A few years ago, I read and deeply enjoyed My Jewish Year: 18 Holidays, One Wondering Jew by Abigail Pogrebin. She wrote about her year of observing every single Jewish holiday (having not previously observed most of them), and what she learned from this, about Judaism, herself, and her place in Judaism. It’s a really neat book, a great primer on the Jewish holidays, and I appreciated her takes on the holidays I was fuzzy on. So when I learned she had written a book interviewing Jewish celebrities about being Jewish, I knew I wanted to read more of her writing. I put Stars of David: Prominent Jews Talk About Being Jewish (Broadway Books, 2005) on my TBR and was fully prepared to request it from interlibrary loan, but wouldn’t you know, I ran into a copy of it at the used bookstore earlier this month (first time I stopped there in over a year!), and it just so happened to follow me home.
Each chapter in Stars of David focuses on a different well-known Jewish personality, and Ms. Pogrebin questions them on what being Jewish means to them. Are they observant? (Most aren’t.) Why or why not? What have their experiences been with antisemitism? What does being Jewish mean if you’re not observant? How has it shaped you and your life, your personality, your family? What are you hopes for your children, your grandchildren, in terms of Judaism? What do you think the Jewish future looks like?
While this book is by now a bit dated in terms of the people she interviewed (a depressing number of the people she interviewed have since passed on; many are no longer as active in public life as they were when these interviews took place), it’s still an interesting take on the many, many ways one can be Jewish. There are a handful of people who are in some way observant and who are a bit grumpy with those who aren’t, or who at least don’t even know what it is they’ve rejected; others roll their eyes at the idea of engaging with the more religious aspects of Judaism (which is a lot different from Christianity; the phrase Judeo-Christian gets thrown around a lot, but I haven’t met a single Jewish person who appreciates its use, because the two are just so far apart in terms of belief, action, thoughts about what God is, and so much more). There are political figures, actors and directors and television personalities, people from the financial industry, athletes, musicians, Broadway stars, and more.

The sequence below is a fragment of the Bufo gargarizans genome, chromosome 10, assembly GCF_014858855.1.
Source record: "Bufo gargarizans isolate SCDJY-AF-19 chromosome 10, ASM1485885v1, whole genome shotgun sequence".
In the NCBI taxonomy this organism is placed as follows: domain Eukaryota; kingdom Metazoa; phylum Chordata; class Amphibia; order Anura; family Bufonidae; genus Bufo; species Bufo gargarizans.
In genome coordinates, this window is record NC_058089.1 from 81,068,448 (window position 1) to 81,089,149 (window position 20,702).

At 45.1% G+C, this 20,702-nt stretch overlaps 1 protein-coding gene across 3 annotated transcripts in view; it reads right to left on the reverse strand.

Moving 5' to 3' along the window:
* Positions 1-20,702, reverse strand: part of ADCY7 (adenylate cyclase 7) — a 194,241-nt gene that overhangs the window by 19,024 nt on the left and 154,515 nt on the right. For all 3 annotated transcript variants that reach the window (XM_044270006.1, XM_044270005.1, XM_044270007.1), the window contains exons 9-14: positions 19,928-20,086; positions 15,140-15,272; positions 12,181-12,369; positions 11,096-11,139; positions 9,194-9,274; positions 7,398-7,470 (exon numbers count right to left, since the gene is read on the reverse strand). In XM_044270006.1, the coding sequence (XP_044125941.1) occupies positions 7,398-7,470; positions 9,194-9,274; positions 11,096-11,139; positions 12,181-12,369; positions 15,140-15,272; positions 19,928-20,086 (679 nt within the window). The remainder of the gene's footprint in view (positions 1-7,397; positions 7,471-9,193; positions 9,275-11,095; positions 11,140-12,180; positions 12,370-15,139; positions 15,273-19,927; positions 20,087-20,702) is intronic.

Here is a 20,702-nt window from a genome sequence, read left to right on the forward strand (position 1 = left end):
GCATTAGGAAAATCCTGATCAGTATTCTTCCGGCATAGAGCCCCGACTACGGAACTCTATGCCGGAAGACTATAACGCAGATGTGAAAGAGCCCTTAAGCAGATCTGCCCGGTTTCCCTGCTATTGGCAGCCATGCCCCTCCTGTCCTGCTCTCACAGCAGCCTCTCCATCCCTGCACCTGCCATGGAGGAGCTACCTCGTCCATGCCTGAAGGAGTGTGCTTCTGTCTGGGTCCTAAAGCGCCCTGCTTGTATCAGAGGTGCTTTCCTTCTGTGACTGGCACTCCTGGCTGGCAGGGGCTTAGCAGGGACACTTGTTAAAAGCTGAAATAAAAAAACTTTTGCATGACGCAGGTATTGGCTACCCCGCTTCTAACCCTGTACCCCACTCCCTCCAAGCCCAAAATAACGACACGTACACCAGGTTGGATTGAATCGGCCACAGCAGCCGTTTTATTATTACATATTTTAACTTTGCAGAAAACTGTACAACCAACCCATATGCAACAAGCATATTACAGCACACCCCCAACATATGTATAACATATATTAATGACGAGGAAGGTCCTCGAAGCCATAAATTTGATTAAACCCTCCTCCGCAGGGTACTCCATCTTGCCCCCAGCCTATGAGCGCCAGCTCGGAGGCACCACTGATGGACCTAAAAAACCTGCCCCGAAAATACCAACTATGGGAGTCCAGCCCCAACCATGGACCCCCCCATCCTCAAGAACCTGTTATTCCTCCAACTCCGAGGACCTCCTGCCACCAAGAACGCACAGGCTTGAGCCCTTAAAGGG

If you’re my age (40!) or older, these are the celebrities you grew up with and heard about constantly on television, and it’s a nice look back at…well, most of those voices. (I can’t say I loved the interview with Dr. Laura Schlessinger- remember her? I’m sorry if you do- who makes sure to weaponize her Judaism just as she does everything else, and then of course whines when people point out how repulsive that is. *yawn*) It’s a lovely look into a part of their lives that you may not have spent much time considering, about a part of themselves they find meaningful in a variety of different ways, and how they express that part.